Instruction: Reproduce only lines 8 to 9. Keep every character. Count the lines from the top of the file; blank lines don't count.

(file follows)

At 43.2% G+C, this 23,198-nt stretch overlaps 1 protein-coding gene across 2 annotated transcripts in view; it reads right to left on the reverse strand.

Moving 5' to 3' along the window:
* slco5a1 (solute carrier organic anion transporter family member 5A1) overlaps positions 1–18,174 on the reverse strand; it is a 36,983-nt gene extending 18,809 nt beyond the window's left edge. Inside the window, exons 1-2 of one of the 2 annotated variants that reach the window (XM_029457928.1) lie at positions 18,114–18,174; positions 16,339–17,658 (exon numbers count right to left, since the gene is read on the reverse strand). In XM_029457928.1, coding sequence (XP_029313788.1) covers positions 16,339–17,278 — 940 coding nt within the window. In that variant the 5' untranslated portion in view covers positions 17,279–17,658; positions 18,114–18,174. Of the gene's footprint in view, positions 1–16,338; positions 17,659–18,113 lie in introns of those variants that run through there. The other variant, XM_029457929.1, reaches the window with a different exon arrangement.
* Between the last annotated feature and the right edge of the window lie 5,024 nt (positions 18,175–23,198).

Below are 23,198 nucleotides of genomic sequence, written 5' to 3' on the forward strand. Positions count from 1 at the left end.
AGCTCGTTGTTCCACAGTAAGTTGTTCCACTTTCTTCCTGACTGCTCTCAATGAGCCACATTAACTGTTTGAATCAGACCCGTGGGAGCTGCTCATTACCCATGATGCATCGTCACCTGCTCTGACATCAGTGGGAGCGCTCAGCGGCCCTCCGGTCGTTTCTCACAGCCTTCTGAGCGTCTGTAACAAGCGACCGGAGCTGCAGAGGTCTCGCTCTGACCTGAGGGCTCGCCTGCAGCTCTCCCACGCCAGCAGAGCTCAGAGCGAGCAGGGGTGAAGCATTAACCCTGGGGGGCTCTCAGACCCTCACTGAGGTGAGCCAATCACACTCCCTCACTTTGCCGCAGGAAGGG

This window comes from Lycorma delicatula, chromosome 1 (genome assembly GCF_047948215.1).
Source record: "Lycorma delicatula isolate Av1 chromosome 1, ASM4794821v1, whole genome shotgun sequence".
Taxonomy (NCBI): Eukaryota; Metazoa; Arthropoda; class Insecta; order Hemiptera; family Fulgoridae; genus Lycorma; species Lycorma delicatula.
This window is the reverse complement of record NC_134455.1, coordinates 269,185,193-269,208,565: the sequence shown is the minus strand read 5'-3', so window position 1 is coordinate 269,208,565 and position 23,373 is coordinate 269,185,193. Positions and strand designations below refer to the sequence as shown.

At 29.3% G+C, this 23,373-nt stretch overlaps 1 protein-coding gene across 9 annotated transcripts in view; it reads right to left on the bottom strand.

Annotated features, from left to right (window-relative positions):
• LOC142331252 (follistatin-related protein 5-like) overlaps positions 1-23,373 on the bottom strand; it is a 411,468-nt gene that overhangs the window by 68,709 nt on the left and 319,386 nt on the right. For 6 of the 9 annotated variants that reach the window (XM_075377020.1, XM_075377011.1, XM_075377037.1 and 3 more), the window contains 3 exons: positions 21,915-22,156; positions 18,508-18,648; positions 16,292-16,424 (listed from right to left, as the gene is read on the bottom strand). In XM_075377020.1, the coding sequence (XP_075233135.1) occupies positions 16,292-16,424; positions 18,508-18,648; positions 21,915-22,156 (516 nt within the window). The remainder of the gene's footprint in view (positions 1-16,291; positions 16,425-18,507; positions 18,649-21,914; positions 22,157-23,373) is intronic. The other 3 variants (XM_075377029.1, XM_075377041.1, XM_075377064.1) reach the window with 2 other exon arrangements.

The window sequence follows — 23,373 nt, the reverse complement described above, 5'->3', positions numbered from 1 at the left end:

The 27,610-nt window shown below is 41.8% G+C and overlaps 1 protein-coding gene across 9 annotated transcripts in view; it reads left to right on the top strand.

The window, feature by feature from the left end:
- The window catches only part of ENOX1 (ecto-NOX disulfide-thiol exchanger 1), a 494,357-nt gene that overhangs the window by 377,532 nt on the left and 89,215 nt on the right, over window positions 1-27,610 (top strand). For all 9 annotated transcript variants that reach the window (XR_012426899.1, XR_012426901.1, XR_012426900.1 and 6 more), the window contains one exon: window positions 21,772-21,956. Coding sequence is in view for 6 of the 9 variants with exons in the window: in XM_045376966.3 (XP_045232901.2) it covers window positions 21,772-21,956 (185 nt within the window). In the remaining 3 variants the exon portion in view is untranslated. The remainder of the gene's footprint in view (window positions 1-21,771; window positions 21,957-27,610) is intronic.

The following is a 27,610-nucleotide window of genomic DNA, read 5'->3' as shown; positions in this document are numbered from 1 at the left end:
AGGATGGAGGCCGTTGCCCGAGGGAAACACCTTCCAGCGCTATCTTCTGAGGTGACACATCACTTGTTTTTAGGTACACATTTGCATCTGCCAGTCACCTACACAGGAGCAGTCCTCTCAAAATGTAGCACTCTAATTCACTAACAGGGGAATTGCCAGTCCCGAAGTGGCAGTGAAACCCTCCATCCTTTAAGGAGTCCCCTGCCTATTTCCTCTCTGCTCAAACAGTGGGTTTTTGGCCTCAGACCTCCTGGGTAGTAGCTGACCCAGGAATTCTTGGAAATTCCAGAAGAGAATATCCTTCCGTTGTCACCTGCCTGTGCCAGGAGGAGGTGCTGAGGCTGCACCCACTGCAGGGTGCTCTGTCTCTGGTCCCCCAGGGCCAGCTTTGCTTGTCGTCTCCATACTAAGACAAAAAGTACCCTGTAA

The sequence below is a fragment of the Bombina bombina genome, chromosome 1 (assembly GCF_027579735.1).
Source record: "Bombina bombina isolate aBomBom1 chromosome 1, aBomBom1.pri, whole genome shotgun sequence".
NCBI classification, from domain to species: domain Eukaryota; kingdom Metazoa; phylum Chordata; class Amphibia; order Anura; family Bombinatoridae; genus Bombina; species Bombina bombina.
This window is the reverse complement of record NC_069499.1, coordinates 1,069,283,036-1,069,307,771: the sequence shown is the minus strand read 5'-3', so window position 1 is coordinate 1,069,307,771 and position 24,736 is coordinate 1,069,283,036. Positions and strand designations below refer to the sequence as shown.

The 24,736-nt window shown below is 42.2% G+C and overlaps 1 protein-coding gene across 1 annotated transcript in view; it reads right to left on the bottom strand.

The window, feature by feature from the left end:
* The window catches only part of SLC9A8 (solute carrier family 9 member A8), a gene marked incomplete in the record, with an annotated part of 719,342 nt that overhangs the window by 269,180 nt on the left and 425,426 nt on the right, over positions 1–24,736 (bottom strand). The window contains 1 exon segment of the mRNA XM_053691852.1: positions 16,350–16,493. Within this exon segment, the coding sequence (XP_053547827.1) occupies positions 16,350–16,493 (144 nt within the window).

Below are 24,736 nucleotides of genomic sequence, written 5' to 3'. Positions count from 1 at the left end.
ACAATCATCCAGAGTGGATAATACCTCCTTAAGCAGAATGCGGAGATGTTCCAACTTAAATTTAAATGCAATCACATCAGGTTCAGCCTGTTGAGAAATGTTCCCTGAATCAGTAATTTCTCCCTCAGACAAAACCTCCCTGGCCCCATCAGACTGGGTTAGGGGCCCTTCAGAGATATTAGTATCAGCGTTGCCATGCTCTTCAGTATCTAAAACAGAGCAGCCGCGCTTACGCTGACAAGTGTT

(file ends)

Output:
Source record: "Lycorma delicatula isolate Av1 chromosome 1, ASM4794821v1, whole genome shotgun sequence".
Taxonomy (NCBI): Eukaryota; Metazoa; Arthropoda; class Insecta; order Hemiptera; family Fulgoridae; genus Lycorma; species Lycorma delicatula.